means responsive to de-energization of said relay for opening said first circuit and closing said second circuit.

3. The combination according to claim 2 wherein is provided OR gate means responsive to any of a plurality of control signals representing defective operations for de-energizing said normally energized relay.

4. A vehicle braking system, comprising a comparison amplifier,

a source of first voltage representing magnitude of a desired braking force,

means responsive to actual braking force for developing a second voltage representing the magnitude of actually applied braking force,

means applying both said voltages to said comparison amplifier for comparison thereby, said comparison amplifier being arranged to provide an error signal of alternate polarities according as said first or second voltage is the larger,

at source of pneumatic power including an air reservoir,

a pneumatic brake,

a conduit between said air reservoir and said pneumatic brake,

a normally open air application valve connected in said conduit,

an air release valve for said conduit, said air release valve being normally closed and operative to release air from said conduit when open,

first relay means operative while energized for maintaining said application valve closed,

second relay means operative while energized for maintaining said release valve open,

first control means responsive to said error signal while said first signal is the larger for disabling said first relay means,

second control means responsive to said error signal while said second signal is the larger for energizing said second relay means,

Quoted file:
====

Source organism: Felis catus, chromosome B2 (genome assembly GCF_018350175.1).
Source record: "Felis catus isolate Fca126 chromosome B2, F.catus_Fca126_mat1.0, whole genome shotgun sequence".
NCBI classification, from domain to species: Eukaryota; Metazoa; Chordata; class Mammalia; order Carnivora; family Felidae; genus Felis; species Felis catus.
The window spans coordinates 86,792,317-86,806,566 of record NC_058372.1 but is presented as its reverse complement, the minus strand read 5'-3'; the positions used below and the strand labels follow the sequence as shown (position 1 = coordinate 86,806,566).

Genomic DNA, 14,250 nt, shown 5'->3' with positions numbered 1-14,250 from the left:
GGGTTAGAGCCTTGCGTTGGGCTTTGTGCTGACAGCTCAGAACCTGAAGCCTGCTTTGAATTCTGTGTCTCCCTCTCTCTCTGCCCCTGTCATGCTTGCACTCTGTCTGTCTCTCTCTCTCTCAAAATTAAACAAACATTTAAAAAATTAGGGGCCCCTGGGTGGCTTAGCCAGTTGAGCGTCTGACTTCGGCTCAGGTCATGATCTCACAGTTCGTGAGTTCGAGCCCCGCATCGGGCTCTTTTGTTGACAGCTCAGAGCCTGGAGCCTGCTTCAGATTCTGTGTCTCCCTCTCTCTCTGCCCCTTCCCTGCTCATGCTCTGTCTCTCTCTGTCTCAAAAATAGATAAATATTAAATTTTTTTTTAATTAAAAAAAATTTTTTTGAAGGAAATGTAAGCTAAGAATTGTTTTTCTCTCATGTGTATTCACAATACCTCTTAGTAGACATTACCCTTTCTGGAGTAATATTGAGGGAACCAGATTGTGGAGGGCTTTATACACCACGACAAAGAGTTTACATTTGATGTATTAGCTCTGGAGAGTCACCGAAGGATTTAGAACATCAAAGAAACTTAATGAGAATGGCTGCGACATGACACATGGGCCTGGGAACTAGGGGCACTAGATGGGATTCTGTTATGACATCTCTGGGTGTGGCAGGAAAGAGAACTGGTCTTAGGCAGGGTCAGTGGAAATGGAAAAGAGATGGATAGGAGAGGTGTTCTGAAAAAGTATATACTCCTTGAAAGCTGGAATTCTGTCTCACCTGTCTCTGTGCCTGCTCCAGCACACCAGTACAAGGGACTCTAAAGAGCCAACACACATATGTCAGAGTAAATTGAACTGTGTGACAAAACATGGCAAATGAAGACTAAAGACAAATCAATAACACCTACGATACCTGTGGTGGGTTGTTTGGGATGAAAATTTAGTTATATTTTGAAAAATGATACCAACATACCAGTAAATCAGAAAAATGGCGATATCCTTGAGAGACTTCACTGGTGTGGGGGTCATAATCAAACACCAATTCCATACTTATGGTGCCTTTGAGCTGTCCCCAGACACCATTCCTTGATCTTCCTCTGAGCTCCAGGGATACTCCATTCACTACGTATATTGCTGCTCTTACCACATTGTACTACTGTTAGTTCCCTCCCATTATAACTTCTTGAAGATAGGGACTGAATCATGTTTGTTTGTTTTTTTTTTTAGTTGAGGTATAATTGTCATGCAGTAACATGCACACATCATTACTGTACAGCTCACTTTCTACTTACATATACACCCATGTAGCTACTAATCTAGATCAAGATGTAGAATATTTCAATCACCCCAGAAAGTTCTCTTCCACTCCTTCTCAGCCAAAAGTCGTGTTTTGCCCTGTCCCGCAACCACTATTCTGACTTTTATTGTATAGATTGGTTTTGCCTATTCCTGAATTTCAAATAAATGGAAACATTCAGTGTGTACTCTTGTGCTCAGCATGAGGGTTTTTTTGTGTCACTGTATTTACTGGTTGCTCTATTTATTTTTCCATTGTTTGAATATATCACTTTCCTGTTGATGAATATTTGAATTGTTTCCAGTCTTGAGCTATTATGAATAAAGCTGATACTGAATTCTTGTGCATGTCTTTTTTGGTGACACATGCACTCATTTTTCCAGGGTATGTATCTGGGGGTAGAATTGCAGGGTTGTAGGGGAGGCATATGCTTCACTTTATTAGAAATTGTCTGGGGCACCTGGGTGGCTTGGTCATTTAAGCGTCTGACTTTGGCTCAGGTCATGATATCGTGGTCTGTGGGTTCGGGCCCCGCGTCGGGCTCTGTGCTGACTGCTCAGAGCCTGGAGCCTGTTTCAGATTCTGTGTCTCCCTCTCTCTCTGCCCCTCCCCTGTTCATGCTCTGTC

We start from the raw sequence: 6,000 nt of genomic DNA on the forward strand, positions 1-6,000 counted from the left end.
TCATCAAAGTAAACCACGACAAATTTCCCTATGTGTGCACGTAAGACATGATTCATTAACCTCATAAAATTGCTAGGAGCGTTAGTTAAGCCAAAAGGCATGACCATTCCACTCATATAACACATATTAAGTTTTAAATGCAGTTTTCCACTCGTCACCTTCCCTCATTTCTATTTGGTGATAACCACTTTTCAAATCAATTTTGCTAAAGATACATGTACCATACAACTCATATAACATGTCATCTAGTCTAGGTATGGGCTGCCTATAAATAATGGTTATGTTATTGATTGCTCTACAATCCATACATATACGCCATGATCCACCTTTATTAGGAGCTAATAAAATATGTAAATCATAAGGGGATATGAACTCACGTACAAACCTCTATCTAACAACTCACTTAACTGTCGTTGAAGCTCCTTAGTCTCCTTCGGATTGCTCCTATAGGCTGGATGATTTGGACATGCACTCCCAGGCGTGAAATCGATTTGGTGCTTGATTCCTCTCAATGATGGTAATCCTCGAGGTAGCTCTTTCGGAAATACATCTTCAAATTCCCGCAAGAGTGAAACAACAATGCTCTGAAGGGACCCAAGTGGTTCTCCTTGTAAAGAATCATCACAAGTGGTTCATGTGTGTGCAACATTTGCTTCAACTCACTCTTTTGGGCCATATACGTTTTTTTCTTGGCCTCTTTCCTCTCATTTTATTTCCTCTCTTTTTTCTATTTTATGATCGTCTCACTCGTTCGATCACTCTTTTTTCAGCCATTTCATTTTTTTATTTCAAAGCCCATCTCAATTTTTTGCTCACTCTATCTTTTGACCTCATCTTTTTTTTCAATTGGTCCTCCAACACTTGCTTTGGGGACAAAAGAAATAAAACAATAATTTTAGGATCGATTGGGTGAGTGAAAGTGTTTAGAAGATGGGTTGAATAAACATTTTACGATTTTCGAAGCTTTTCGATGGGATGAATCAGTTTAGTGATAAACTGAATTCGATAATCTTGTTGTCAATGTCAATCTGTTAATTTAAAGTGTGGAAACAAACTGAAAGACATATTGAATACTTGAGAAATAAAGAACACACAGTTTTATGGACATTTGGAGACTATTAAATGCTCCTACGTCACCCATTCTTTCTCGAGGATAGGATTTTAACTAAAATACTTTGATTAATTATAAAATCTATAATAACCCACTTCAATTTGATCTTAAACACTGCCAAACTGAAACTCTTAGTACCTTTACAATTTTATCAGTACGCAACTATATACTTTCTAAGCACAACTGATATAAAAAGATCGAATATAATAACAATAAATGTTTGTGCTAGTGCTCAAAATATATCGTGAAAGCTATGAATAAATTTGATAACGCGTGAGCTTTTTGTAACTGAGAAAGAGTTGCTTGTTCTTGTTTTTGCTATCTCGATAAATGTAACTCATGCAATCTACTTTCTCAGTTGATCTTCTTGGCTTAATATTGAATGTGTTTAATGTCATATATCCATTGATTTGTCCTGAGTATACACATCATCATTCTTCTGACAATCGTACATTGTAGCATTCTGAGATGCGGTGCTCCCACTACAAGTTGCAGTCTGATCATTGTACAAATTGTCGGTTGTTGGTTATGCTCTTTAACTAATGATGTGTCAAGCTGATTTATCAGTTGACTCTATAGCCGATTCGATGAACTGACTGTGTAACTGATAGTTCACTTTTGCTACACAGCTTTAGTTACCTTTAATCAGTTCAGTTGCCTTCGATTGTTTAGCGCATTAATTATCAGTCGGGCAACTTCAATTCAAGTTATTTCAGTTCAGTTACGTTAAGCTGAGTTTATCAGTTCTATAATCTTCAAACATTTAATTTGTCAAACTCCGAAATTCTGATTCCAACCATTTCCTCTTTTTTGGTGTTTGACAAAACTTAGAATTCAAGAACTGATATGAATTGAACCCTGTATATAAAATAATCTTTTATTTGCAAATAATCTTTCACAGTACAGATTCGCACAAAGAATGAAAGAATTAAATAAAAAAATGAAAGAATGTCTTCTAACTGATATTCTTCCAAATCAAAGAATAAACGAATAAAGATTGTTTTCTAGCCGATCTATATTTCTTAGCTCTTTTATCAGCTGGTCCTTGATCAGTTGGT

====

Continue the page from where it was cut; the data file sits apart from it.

a protective relay having normally open contacts,

a source of voltage supply connected in series with said normally open contacts,

means maintaining said protective relay energized and thereby said normally open contacts closed,

first contact means normally maintaining a closed circuit to said first relay means from said source of voltage supply via said closed contacts,

second contact means normally maintaining an open circuit to said second relay means from said source of voltage supply via said closed contacts,

said first control means including said first contact means and said second control means including said second contact means.

5. The combination according to claim 4 wherein is provided an energizing circuit for said relay, and

means for at will breaking said energizing circuit.

6. The combination according to claim 4 wherein is provided means responsive to reduction of pressure in said reservoir below a predetermined level for breaking said energizing circuit.

7. The combination according to claim 4 wherein is provided a first switching transistor connected in said energizing circuit, said transistor switch including a base, a second transistor switch connected to control the bias voltage of said first switching transistor between fully conductive and fully non-conductive state and normally maintaining said first transistor switch fully conductive, and

means responsive to any one of plural control signals for transferring the state of said second transistor.

8. A pneumatic braking system for a vehicle, comprising an air reservoir,

an air brake,

a conduit connecting said air reservoir with said air brake and including in series a normally open application valve, a normally closed air release valve for said conduit,

first electrical means maintaining said normally open application valve closed,